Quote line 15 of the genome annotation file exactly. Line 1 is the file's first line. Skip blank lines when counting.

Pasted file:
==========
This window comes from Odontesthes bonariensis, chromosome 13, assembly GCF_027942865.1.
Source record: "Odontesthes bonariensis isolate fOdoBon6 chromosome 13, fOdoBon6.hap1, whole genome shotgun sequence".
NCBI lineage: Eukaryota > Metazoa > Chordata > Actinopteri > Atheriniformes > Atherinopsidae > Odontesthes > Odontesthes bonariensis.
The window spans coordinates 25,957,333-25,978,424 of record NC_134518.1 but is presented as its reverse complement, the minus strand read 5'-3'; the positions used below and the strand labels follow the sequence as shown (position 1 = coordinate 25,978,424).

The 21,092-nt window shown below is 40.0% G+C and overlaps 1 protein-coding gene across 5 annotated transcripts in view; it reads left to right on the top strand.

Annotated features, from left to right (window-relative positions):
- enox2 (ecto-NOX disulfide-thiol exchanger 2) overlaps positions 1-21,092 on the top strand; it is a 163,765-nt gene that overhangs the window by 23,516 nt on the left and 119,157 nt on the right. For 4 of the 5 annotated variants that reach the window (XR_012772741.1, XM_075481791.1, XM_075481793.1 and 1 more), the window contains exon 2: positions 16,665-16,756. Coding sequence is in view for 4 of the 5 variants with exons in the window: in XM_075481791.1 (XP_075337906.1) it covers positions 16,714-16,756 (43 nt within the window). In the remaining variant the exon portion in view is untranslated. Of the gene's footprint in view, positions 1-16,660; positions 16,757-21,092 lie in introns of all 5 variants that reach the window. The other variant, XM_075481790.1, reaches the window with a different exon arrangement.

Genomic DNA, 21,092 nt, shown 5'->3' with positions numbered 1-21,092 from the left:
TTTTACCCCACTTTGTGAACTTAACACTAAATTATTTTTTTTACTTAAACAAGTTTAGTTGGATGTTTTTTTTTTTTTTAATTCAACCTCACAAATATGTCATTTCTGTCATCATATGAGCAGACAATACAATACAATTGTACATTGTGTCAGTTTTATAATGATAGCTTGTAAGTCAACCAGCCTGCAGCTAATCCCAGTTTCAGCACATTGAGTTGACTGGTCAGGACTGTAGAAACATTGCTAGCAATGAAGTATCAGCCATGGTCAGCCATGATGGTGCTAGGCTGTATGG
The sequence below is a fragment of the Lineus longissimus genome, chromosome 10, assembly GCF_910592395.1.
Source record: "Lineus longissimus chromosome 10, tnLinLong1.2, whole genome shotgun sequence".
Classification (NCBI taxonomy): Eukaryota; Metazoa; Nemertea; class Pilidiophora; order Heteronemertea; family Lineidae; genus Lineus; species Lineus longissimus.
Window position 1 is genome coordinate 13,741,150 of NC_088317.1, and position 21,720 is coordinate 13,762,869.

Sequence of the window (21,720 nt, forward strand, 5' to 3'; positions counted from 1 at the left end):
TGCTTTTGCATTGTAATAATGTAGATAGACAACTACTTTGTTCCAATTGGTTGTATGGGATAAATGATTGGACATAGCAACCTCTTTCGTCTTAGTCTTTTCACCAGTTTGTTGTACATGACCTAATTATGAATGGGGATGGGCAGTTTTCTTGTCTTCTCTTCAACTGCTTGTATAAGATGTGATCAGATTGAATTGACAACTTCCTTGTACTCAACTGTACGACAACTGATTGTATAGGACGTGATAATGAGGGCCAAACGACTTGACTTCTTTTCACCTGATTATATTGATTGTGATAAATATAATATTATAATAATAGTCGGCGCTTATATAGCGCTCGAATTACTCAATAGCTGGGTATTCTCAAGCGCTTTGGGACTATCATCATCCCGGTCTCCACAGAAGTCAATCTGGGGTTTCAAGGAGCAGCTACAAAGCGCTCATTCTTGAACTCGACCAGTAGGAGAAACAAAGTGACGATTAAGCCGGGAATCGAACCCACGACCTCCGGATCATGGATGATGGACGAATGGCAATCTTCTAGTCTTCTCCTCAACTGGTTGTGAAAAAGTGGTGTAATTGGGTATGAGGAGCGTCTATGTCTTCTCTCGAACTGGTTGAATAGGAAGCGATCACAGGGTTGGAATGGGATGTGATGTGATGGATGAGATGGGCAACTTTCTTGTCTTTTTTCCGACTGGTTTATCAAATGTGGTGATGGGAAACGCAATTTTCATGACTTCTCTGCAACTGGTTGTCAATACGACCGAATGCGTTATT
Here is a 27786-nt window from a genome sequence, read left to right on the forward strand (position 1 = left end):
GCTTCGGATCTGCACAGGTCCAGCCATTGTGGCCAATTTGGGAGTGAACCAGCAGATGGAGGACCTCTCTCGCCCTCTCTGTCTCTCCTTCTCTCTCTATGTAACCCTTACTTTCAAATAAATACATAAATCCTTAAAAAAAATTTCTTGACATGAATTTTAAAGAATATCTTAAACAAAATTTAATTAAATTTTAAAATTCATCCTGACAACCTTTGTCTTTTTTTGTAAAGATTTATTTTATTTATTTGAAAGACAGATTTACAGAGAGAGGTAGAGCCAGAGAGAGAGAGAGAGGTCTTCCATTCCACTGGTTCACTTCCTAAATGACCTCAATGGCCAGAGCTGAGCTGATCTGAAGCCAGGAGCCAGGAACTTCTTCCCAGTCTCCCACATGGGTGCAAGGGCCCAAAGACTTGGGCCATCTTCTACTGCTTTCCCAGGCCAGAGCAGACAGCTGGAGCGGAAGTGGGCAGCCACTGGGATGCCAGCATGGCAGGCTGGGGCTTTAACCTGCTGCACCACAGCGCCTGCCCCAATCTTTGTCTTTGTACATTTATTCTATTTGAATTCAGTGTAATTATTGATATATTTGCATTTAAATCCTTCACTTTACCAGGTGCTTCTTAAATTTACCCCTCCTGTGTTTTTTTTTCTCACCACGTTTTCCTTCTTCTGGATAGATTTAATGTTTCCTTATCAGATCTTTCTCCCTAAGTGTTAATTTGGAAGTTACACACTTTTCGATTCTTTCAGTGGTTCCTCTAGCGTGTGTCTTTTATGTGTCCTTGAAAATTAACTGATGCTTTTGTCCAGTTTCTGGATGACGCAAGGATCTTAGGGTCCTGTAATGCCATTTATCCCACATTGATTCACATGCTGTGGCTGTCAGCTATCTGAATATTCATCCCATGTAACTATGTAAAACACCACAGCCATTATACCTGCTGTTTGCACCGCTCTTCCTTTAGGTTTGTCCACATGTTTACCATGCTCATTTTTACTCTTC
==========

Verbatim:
TGCTTTTGCATTGTAATAATGTAGATAGACAACTACTTTGTTCCAATTGGTTGTATGGGATAAATGATTGGACATAGCAACCTCTTTCGTCTTAGTCTTTTCACCAGTTTGTTGTACATGACCTAATTATGAATGGGGATGGGCAGTTTTCTTGTCTTCTCTTCAACTGCTTGTATAAGATGTGATCAGATTGAATTGACAACTTCCTTGTACTCAACTGTACGACAACTGATTGTATAGGACGTGATAATGAGGGCCAAACGACTTGACTTCTTTTCACCTGATTATATTGATTGTGATAAATATAATATTATAATAATAGTCGGCGCTTATATAGCGCTCGAATTACTCAATAGCTGGGTATTCTCAAGCGCTTTGGGACTATCATCATCCCGGTCTCCACAGAAGTCAATCTGGGGTTTCAAGGAGCAGCTACAAAGCGCTCATTCTTGAACTCGACCAGTAGGAGAAACAAAGTGACGATTAAGCCGGGAATCGAACCCACGACCTCCGGATCATGGATGATGGACGAATGGCAATCTTCTAGTCTTCTCCTCAACTGGTTGTGAAAAAGTGGTGTAATTGGGTATGAGGAGCGTCTATGTCTTCTCTCGAACTGGTTGAATAGGAAGCGATCACAGGGTTGGAATGGGATGTGATGTGATGGATGAGATGGGCAACTTTCTTGTCTTTTTTCCGACTGGTTTATCAAATGTGGTGATGGGAAACGCAATTTTCATGACTTCTCTGCAACTGGTTGTCAATACGACCGAATGCGTTATT